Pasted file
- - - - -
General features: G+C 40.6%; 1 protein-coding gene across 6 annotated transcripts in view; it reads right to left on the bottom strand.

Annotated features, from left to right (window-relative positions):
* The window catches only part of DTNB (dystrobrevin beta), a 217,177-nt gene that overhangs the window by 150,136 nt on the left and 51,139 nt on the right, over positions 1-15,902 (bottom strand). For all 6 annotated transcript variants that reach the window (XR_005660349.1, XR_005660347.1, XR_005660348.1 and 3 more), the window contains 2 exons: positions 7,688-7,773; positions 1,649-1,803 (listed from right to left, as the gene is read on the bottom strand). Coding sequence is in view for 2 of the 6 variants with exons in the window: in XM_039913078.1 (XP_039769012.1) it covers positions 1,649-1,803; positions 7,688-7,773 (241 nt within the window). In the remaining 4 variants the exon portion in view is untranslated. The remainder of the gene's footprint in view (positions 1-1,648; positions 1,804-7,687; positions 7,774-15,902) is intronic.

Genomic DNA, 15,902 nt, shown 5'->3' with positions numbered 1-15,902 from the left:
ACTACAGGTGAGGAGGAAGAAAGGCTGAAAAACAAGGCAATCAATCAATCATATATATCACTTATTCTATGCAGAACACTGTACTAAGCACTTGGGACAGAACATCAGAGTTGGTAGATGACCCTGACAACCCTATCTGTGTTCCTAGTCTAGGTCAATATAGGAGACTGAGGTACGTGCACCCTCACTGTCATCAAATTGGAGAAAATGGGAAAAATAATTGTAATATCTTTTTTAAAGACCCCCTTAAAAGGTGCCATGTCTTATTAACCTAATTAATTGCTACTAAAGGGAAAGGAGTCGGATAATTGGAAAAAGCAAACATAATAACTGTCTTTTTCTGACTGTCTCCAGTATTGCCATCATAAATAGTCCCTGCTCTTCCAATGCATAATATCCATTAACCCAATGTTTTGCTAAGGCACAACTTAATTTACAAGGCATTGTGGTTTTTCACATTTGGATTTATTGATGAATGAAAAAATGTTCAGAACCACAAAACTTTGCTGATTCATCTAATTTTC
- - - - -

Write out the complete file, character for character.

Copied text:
General features: G+C 40.6%; 1 protein-coding gene across 6 annotated transcripts in view; it reads right to left on the bottom strand.

Annotated features, from left to right (window-relative positions):
* The window catches only part of DTNB (dystrobrevin beta), a 217,177-nt gene that overhangs the window by 150,136 nt on the left and 51,139 nt on the right, over positions 1-15,902 (bottom strand). For all 6 annotated transcript variants that reach the window (XR_005660349.1, XR_005660347.1, XR_005660348.1 and 3 more), the window contains 2 exons: positions 7,688-7,773; positions 1,649-1,803 (listed from right to left, as the gene is read on the bottom strand). Coding sequence is in view for 2 of the 6 variants with exons in the window: in XM_039913078.1 (XP_039769012.1) it covers positions 1,649-1,803; positions 7,688-7,773 (241 nt within the window). In the remaining 4 variants the exon portion in view is untranslated. The remainder of the gene's footprint in view (positions 1-1,648; positions 1,804-7,687; positions 7,774-15,902) is intronic.

Genomic DNA, 15,902 nt, shown 5'->3' with positions numbered 1-15,902 from the left:
ACTACAGGTGAGGAGGAAGAAAGGCTGAAAAACAAGGCAATCAATCAATCATATATATCACTTATTCTATGCAGAACACTGTACTAAGCACTTGGGACAGAACATCAGAGTTGGTAGATGACCCTGACAACCCTATCTGTGTTCCTAGTCTAGGTCAATATAGGAGACTGAGGTACGTGCACCCTCACTGTCATCAAATTGGAGAAAATGGGAAAAATAATTGTAATATCTTTTTTAAAGACCCCCTTAAAAGGTGCCATGTCTTATTAACCTAATTAATTGCTACTAAAGGGAAAGGAGTCGGATAATTGGAAAAAGCAAACATAATAACTGTCTTTTTCTGACTGTCTCCAGTATTGCCATCATAAATAGTCCCTGCTCTTCCAATGCATAATATCCATTAACCCAATGTTTTGCTAAGGCACAACTTAATTTACAAGGCATTGTGGTTTTTCACATTTGGATTTATTGATGAATGAAAAAATGTTCAGAACCACAAAACTTTGCTGATTCATCTAATTTTC